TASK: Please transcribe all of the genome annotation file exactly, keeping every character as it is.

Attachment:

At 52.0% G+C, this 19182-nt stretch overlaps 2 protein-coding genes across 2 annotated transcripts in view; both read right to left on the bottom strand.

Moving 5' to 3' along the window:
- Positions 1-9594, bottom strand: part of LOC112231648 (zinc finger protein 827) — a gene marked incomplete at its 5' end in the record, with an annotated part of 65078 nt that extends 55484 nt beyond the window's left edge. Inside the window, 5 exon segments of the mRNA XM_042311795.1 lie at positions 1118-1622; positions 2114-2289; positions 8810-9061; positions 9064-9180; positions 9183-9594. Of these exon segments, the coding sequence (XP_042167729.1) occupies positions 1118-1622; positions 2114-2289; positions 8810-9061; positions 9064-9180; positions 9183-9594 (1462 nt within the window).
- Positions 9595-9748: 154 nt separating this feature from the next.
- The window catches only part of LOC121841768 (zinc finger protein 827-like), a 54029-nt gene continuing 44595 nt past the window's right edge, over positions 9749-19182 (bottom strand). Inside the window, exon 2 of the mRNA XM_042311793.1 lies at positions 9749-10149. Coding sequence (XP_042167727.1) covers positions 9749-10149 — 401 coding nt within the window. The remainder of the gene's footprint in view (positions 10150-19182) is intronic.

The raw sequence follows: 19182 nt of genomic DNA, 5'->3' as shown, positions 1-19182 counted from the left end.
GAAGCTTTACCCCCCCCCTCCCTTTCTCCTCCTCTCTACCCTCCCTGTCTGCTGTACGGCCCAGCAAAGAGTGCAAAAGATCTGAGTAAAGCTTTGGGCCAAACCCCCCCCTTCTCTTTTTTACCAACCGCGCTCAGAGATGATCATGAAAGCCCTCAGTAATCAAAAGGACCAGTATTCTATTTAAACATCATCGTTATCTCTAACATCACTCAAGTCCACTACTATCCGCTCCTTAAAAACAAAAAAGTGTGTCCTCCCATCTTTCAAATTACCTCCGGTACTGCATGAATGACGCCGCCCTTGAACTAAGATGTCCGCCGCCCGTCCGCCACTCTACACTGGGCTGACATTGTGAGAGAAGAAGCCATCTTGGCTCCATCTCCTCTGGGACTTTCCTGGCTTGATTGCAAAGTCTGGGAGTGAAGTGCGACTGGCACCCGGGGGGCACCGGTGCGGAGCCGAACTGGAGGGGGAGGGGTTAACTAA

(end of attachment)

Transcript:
At 52.0% G+C, this 19182-nt stretch overlaps 2 protein-coding genes across 2 annotated transcripts in view; both read right to left on the bottom strand.

Moving 5' to 3' along the window:
- Positions 1-9594, bottom strand: part of LOC112231648 (zinc finger protein 827) — a gene marked incomplete at its 5' end in the record, with an annotated part of 65078 nt that extends 55484 nt beyond the window's left edge. Inside the window, 5 exon segments of the mRNA XM_042311795.1 lie at positions 1118-1622; positions 2114-2289; positions 8810-9061; positions 9064-9180; positions 9183-9594. Of these exon segments, the coding sequence (XP_042167729.1) occupies positions 1118-1622; positions 2114-2289; positions 8810-9061; positions 9064-9180; positions 9183-9594 (1462 nt within the window).
- Positions 9595-9748: 154 nt separating this feature from the next.
- The window catches only part of LOC121841768 (zinc finger protein 827-like), a 54029-nt gene continuing 44595 nt past the window's right edge, over positions 9749-19182 (bottom strand). Inside the window, exon 2 of the mRNA XM_042311793.1 lies at positions 9749-10149. Coding sequence (XP_042167727.1) covers positions 9749-10149 — 401 coding nt within the window. The remainder of the gene's footprint in view (positions 10150-19182) is intronic.

The raw sequence follows: 19182 nt of genomic DNA, 5'->3' as shown, positions 1-19182 counted from the left end.
GAAGCTTTACCCCCCCCCTCCCTTTCTCCTCCTCTCTACCCTCCCTGTCTGCTGTACGGCCCAGCAAAGAGTGCAAAAGATCTGAGTAAAGCTTTGGGCCAAACCCCCCCCTTCTCTTTTTTACCAACCGCGCTCAGAGATGATCATGAAAGCCCTCAGTAATCAAAAGGACCAGTATTCTATTTAAACATCATCGTTATCTCTAACATCACTCAAGTCCACTACTATCCGCTCCTTAAAAACAAAAAAGTGTGTCCTCCCATCTTTCAAATTACCTCCGGTACTGCATGAATGACGCCGCCCTTGAACTAAGATGTCCGCCGCCCGTCCGCCACTCTACACTGGGCTGACATTGTGAGAGAAGAAGCCATCTTGGCTCCATCTCCTCTGGGACTTTCCTGGCTTGATTGCAAAGTCTGGGAGTGAAGTGCGACTGGCACCCGGGGGGCACCGGTGCGGAGCCGAACTGGAGGGGGAGGGGTTAACTAA